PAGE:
(Cl. (i6- 182) For a more complete understanding of the invention, reference may be had to the disclosure thereof -in the description which follows and on the drawing of which Figures l, 2, 3 and 4 are elevational views of the 6 foot portions of stockings showing reinforced areas of different shapes.

Figures 5 and 6 are diagrams of alternative forms of fabric which may be employed.

The stocking illustrated in Figure 1 is provided with an elastic area I0 which extends. entirely around the instep portion of the stocking and extends on the sole of the stocking from the toe part II to the heel pocket I2.

Figure 2 shows a stocking with an elastic area I5 extending around the foot of the stocking at `the instep portion thereof, this area being more nearly in the shape of an encircling band for the instep of the foot. I

Figure 3 shows a stocking having an elastic area I6 limited to the sole portion of the stocking but extending from the toe cap to the heel cap.

Figure 4 shows an elastic area I1 similar to the area I6 in Figure 3 extending `higher on the sides of the foot.

In carrying out the invention, socks or stockings are preferably made with the leg portions consisting solely of an inelastic yarn of suchmaterial as cotton, rayon or silk. In the foot ofthe sock or stocking, an elastic threadis fed to the needles to be stitched with an inelastic thread, the feedbeing controlled so that the added elastic thread is limited to predetermined areas.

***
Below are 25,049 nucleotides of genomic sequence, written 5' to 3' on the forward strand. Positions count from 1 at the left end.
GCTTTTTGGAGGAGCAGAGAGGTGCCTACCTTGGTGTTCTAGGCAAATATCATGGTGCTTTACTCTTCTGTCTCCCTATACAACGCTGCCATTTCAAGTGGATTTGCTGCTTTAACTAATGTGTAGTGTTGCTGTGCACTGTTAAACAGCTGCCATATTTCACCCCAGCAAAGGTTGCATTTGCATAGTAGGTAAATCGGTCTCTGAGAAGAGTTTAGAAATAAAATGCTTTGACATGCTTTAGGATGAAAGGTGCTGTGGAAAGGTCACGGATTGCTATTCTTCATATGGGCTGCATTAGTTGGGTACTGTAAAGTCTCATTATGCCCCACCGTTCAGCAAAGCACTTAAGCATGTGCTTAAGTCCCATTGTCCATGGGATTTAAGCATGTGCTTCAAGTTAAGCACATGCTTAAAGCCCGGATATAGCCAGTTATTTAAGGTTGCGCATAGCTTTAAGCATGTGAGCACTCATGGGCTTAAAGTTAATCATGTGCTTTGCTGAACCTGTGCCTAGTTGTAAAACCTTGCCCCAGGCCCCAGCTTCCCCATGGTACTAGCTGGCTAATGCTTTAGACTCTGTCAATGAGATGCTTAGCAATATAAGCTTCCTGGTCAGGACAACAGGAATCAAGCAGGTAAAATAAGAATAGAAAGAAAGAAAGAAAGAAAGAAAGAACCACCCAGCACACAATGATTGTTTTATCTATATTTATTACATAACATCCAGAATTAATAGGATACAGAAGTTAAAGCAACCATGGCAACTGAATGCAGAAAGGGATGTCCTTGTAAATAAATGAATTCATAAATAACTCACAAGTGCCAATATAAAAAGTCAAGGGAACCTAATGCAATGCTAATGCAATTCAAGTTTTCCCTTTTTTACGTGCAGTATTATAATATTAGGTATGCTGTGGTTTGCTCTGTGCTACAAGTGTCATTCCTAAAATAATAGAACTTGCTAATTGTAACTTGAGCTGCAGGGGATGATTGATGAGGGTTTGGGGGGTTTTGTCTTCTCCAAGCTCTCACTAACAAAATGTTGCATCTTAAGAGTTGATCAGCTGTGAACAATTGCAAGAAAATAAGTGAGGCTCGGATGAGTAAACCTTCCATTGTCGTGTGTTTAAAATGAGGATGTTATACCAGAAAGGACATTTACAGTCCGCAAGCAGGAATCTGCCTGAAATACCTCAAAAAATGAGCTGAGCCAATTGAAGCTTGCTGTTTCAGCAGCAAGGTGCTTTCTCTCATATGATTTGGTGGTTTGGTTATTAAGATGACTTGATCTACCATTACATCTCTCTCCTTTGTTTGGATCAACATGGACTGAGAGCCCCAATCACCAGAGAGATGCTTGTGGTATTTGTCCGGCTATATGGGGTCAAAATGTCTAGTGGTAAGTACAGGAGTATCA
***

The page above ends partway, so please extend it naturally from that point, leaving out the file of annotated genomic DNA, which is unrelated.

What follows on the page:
It is evident that elastic areas may be made in various other designs or patterns, having, in common with the designs shown, the function of providing a substantial, resilient, supporting force for the arch of the foot, and a cushion for a portion of the sole of the foot. These areas may be built into the stocking in any desiredmanner, 'and the elastic thread may be employed in the elastic areas instead of the inelastic yarn used for the other portions of the stocking.' or with such yarn as a reinforcing thread. In order not to render the stocking objectionably bulky, a very ne elastic thread may be used, such thread consisting preferably of a fine strand of soft rubber having a double covering of cotton or other ne yarn wound thereon. These elastic threads can be made small enough to be knitted successfully into loops by the needles of conventional knitting machines so that such elastic thread can be fed to the machine like ordinary yarn. The resulting area thus is elastic not only by reason of the 55 formation of loops (which gives a small degree o! elasticity), but also by reason of the stretching power oi' the elastic thread. Although each individual thread exerts a small tension, the elastic area contains a large number of courses of such thread, the combined tension of which is suiiicient to exert a substantial supporting force on the arch of the foot.